The danger of food insecurity and its far-reaching impacts on society

Food is a basic human right but a challenge for many vulnerable people around the world. Picture: Syd Wachs from Pexels

Food is a basic human right but a challenge for many vulnerable people around the world. Picture: Syd Wachs from Pexels

Published Jun 12, 2023


South Africa’s food insecurity crisis demands immediate attention and a multi-pronged approach, according to Warren Farrer, executive director of the Do More Foundation.

Farrer says there is an urgent need for a comprehensive strategy that involves various stakeholders. Young children are the most vulnerable group affected by food insecurity, with child malnutrition often being a forgotten consequence of inaction.

The “Measuring Food Security in South Africa” report, which applied the Food Insecurity Experience Scale in 2019, revealed that even before the Covid-19 pandemic hit in March of the same year, 17.3% of South Africans were affected by moderate to severe food insecurity, while 7% experienced severe food insecurity.

These numbers have increased during 2020, reaching 23.6% for moderate to severe food insecurity and 14.9% for severe food insecurity. Farrer warns that ignoring these reports could have long-lasting consequences.

The potential dangers of food insecurity are significant, with malnourishment and hunger leading to long-term health and developmental consequences in children.

The situation demands immediate action from all stakeholders, including government, NGOs, and the private sector. It is crucial to address the root causes of food insecurity, such as poverty, inequality, and unemployment, while also providing short-term relief to those in need.

With children bearing the brunt of this issue, it is imperative to prioritise their needs and ensure that they have access to nutritious food. Failure to act now could have devastating consequences for the future of South Africa.

Many families still live in dire poverty and low-resourced communities with limited access to sufficient nutritious food.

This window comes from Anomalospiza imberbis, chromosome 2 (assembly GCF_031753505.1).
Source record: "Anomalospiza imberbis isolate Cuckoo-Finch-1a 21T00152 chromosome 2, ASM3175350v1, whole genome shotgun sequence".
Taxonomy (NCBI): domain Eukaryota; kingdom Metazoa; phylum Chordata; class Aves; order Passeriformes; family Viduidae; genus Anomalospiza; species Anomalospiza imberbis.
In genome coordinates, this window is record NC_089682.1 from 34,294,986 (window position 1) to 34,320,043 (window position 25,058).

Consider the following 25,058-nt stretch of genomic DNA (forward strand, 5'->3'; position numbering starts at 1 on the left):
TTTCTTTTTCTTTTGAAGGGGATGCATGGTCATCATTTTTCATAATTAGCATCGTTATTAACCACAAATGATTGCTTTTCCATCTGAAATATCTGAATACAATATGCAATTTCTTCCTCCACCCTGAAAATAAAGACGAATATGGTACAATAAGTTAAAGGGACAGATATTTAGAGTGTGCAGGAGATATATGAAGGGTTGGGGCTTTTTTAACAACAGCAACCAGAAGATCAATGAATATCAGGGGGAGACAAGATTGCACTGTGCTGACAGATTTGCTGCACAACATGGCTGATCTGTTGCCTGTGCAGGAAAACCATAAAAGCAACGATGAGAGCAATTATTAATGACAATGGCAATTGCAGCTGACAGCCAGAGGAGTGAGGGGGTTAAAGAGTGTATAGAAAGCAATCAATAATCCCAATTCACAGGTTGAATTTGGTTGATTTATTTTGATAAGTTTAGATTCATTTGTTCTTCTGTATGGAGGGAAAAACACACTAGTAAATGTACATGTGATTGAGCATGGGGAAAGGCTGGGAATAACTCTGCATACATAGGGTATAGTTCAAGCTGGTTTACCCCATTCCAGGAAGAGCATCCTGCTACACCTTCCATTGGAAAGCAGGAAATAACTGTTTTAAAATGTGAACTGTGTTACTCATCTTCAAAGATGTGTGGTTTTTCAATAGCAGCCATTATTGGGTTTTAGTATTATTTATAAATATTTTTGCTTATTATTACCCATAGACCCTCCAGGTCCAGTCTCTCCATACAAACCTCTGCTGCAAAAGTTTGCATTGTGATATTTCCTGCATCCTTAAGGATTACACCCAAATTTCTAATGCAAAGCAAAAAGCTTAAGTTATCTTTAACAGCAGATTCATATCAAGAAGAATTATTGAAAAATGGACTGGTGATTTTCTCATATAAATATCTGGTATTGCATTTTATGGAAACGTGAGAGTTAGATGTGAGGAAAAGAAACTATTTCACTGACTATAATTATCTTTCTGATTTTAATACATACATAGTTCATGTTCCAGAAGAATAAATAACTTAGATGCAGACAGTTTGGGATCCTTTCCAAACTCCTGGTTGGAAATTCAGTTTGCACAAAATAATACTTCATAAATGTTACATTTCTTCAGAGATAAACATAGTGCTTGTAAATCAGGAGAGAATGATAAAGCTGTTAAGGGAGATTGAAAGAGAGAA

Countrywide unemployment and continued job losses post-2020 have meant that the public’s pockets have been tightened to such an extent that even the most basic of needs is a budget stretch, causing families to seek food that costs less, regardless of the nutritional value.

Farrer says last year, the Household Affordability Index, compiled by the Pietermaritzburg Economic Justice and Dignity Group, found that the child support grant of R480 was 28% below the food poverty line of R663 and 43% below the average cost to feed a child a basic nutritious diet.

“Adding to the financial burden, load-shedding and climbing interest rates contribute to sky-rocketing food prices,” Farrer says.

The government has made various attempts to tackle the hunger crisis. Response to food insecurity should include scaling policies and national nutrition programmes to cater to the right of all citizens to sufficient nutritious food and clean water, as enshrined in the South African Bill of Rights.

Failing to prioritise children in these programmes has had far-reaching consequences, impacting their lives indefinitely.

Farrer says: “Targeted nutrition education to promote child health and dietary diversity is crucial for optimal brain development and to reduce the risk of stunting from the age of 6 months. However, a recent survey on stunting by Grow Great in Mpumalanga’s Ehlanzeni community showed that only seven out of 100 children aged 6 – 23 months consumed more than five food groups in 24 hours.”

On average, children in Ehlanzeni eat from just three different food groups a day, contradicting the Food-Based Dietary Guidelines (FBDGs) for South Africa, which advises a variety of foods.

“The urgent need for mutual co-operation to implement policies and programmes that address the underlying causes of food insecurity is undeniable. We have to act now to promote sustainable agriculture, improve livelihoods, and provide social support for the most vulnerable in our society, our children.”

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